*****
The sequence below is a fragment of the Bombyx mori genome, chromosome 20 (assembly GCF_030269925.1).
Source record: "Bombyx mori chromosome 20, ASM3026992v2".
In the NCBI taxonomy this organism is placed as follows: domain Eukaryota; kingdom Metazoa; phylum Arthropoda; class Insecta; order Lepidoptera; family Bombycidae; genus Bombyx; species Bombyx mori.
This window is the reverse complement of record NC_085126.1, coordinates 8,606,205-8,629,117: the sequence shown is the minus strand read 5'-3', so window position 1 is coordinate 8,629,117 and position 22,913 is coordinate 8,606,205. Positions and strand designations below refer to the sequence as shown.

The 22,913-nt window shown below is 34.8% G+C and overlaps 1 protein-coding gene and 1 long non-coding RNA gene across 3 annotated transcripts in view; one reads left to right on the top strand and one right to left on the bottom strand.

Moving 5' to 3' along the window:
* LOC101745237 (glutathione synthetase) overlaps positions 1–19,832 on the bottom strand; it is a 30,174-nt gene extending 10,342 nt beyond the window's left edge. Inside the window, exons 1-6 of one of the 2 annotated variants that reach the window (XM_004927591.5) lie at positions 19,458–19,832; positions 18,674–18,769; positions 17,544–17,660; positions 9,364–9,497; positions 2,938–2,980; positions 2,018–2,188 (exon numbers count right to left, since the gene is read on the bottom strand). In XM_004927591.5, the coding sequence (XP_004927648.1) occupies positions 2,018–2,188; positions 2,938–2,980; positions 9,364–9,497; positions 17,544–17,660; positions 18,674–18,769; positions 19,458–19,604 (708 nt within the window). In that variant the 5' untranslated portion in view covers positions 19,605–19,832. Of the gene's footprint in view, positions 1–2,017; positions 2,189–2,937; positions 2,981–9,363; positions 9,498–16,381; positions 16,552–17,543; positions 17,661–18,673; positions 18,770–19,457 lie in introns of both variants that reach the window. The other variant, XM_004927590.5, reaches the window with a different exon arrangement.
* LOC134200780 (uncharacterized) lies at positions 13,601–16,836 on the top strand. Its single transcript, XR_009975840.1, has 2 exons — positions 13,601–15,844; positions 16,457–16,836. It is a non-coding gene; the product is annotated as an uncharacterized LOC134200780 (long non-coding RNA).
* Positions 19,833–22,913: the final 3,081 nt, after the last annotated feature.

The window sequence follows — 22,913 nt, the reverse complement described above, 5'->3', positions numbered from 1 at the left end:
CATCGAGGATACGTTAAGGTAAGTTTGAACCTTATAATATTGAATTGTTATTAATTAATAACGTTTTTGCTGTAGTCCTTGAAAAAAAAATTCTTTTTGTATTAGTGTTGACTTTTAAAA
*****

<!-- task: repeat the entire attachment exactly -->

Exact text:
The sequence below is a fragment of the Bombyx mori genome, chromosome 20 (assembly GCF_030269925.1).
Source record: "Bombyx mori chromosome 20, ASM3026992v2".
In the NCBI taxonomy this organism is placed as follows: domain Eukaryota; kingdom Metazoa; phylum Arthropoda; class Insecta; order Lepidoptera; family Bombycidae; genus Bombyx; species Bombyx mori.
This window is the reverse complement of record NC_085126.1, coordinates 8,606,205-8,629,117: the sequence shown is the minus strand read 5'-3', so window position 1 is coordinate 8,629,117 and position 22,913 is coordinate 8,606,205. Positions and strand designations below refer to the sequence as shown.

The 22,913-nt window shown below is 34.8% G+C and overlaps 1 protein-coding gene and 1 long non-coding RNA gene across 3 annotated transcripts in view; one reads left to right on the top strand and one right to left on the bottom strand.

Moving 5' to 3' along the window:
* LOC101745237 (glutathione synthetase) overlaps positions 1–19,832 on the bottom strand; it is a 30,174-nt gene extending 10,342 nt beyond the window's left edge. Inside the window, exons 1-6 of one of the 2 annotated variants that reach the window (XM_004927591.5) lie at positions 19,458–19,832; positions 18,674–18,769; positions 17,544–17,660; positions 9,364–9,497; positions 2,938–2,980; positions 2,018–2,188 (exon numbers count right to left, since the gene is read on the bottom strand). In XM_004927591.5, the coding sequence (XP_004927648.1) occupies positions 2,018–2,188; positions 2,938–2,980; positions 9,364–9,497; positions 17,544–17,660; positions 18,674–18,769; positions 19,458–19,604 (708 nt within the window). In that variant the 5' untranslated portion in view covers positions 19,605–19,832. Of the gene's footprint in view, positions 1–2,017; positions 2,189–2,937; positions 2,981–9,363; positions 9,498–16,381; positions 16,552–17,543; positions 17,661–18,673; positions 18,770–19,457 lie in introns of both variants that reach the window. The other variant, XM_004927590.5, reaches the window with a different exon arrangement.
* LOC134200780 (uncharacterized) lies at positions 13,601–16,836 on the top strand. Its single transcript, XR_009975840.1, has 2 exons — positions 13,601–15,844; positions 16,457–16,836. It is a non-coding gene; the product is annotated as an uncharacterized LOC134200780 (long non-coding RNA).
* Positions 19,833–22,913: the final 3,081 nt, after the last annotated feature.

The window sequence follows — 22,913 nt, the reverse complement described above, 5'->3', positions numbered from 1 at the left end:
CATCGAGGATACGTTAAGGTAAGTTTGAACCTTATAATATTGAATTGTTATTAATTAATAACGTTTTTGCTGTAGTCCTTGAAAAAAAAATTCTTTTTGTATTAGTGTTGACTTTTAAAA